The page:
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Addressing Gaps in Disaster Research: A New Approach to Overcome Barriers to Research in the Early Phase of Disasters
Wednesday, November 19, 2014
: 9:10 AM - 9:30 AM
Natural and man-made disasters may lead to environmental exposures that place response workers and affected communities at risk for adverse health effects. Efforts to study the health effects of disasters are often hampered by barriers to collecting questionnaire data, biological specimens, and environmental samples needed to characterize the health status of study populations and their exposures during the early phase of the disaster. Major barriers include the time required to develop research protocols and obtain scientific and regulatory approvals. This presentation describes a new research protocol developed by the National Institute of Environmental Health Sciences (NIEHS) as part of a larger approach to reduce barriers to early-phase disaster research. The NIEHS has conducted research on the health effects of major disasters, including Hurricane Katrina, the Deepwater Horizon Oil Spill, and Hurricane Sandy. The NIEHS used experience gained from implementing these studies and feedback from other government agencies to develop a protocol that can be rapidly implemented for a wide variety of disasters and quickly amended to address unique research questions that arise in specific disasters. The protocol includes data and specimen collection plans that are broadly applicable to a wide range of disasters, as well as add-on modules that can be implemented on an as-needed basis to address specific questions that may emerge as disasters unfold. Further, we have sought regulatory approvals for the entire protocol that will allow for any combination of protocol modules to be implemented without pre-approval. A pre-approved, modular protocol that can be rapidly deployed across a range of disasters and later tailored to questions surrounding specific disasters is one of several key steps the NIEHS is taking to reduce barriers to disaster research. Upcoming pilot testing of the protocol, along with other components of our readiness plan, will help to further improve our approach.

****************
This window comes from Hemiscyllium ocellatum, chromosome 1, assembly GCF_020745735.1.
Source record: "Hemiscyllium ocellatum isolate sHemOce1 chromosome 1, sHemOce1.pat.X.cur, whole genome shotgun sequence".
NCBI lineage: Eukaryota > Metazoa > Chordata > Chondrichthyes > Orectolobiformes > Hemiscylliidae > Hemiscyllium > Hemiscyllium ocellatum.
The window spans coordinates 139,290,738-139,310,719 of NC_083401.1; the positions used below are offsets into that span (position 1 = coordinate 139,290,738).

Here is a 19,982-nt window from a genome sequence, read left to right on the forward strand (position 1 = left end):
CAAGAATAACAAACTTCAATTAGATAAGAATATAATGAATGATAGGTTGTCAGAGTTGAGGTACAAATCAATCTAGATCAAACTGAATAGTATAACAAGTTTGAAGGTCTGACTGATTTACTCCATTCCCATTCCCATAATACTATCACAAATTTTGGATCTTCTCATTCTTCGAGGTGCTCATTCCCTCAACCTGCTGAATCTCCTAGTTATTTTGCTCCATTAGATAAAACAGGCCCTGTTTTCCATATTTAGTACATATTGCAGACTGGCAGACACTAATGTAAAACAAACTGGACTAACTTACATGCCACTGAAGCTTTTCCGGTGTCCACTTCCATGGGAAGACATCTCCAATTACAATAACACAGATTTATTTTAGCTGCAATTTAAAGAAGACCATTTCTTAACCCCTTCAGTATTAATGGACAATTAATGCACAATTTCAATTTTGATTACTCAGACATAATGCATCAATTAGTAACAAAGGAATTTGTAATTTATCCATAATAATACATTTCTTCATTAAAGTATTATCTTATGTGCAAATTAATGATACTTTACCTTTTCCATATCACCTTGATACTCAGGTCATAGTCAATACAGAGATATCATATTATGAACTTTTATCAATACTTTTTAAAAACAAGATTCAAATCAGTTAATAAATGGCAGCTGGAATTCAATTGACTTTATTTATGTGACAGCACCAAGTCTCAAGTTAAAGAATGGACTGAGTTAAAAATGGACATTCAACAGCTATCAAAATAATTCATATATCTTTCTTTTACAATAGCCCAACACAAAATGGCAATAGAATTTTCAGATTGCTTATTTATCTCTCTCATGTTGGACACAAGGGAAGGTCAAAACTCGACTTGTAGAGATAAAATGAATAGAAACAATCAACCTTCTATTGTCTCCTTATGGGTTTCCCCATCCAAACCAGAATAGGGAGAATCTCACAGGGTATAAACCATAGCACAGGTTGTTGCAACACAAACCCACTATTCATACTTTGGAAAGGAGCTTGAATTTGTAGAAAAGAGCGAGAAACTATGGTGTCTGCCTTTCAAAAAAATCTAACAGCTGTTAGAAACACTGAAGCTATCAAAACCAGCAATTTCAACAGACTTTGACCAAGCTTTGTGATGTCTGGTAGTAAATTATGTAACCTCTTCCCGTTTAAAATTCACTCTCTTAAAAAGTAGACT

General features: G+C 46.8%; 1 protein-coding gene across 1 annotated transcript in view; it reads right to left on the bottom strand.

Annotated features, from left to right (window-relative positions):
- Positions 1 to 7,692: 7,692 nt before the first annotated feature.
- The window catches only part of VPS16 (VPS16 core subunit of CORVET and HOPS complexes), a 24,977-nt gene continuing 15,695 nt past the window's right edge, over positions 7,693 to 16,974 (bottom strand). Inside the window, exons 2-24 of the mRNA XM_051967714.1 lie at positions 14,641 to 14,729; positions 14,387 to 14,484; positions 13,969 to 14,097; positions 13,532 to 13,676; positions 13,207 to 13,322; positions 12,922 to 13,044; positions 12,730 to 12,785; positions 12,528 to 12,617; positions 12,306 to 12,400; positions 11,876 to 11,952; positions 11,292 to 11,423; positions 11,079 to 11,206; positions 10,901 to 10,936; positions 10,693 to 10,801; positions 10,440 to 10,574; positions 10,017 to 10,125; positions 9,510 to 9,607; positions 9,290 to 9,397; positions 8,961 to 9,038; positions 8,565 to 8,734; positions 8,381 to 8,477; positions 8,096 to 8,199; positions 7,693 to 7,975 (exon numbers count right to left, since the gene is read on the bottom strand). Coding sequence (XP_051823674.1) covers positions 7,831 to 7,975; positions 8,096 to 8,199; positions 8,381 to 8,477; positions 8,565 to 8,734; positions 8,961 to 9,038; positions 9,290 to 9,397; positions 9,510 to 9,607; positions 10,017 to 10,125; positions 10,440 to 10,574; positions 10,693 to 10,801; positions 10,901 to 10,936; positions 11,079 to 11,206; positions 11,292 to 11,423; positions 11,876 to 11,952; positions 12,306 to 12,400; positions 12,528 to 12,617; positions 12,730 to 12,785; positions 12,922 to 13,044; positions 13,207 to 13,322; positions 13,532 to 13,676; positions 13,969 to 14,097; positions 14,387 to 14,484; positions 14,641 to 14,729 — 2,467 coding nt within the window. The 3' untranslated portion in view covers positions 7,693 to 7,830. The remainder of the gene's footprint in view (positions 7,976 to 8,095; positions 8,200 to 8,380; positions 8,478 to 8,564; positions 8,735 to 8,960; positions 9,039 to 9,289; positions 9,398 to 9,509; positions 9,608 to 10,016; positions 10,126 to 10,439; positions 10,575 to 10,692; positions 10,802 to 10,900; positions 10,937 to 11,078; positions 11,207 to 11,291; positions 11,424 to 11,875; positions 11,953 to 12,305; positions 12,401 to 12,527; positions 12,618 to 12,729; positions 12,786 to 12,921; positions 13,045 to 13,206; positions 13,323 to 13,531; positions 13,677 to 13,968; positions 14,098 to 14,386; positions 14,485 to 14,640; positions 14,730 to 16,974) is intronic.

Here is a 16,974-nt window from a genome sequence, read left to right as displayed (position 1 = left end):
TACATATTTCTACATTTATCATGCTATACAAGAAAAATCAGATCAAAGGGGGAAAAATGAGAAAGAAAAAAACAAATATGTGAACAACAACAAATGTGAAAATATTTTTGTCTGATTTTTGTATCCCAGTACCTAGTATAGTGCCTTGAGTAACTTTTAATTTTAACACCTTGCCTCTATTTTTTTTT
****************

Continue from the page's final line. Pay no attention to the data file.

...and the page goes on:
Basic medical science applied in public health
Environmental health sciences
Occupational health and safety
Explain the features of a disaster research protocol that can be rapidly implemented in the immediate aftermath of a disaster.
Describe challenges of collecting questionnaire data and biomarkers of health status and exposures immediately after a disaster.
Presenting author's disclosure statement:
Qualified on the content I am responsible for because: I currently manage field operations for a large prospective cohort study examining the potential health effects among workers and volunteers who participated in the Deepwater Horizon Gulf oil spill clean-up effort and a registry and cohort of veterans involved in the first Gulf War. I am also the project manager for the Disaster Research project with 15+ years of experience coordinating public health research and leading emergency response teams.
Any relevant financial relationships? No
I agree to comply with the American Public Health Association Conflict of Interest and Commercial Support Guidelines,
and to disclose to the participants any off-label or experimental uses of a commercial product or service discussed
in my presentation.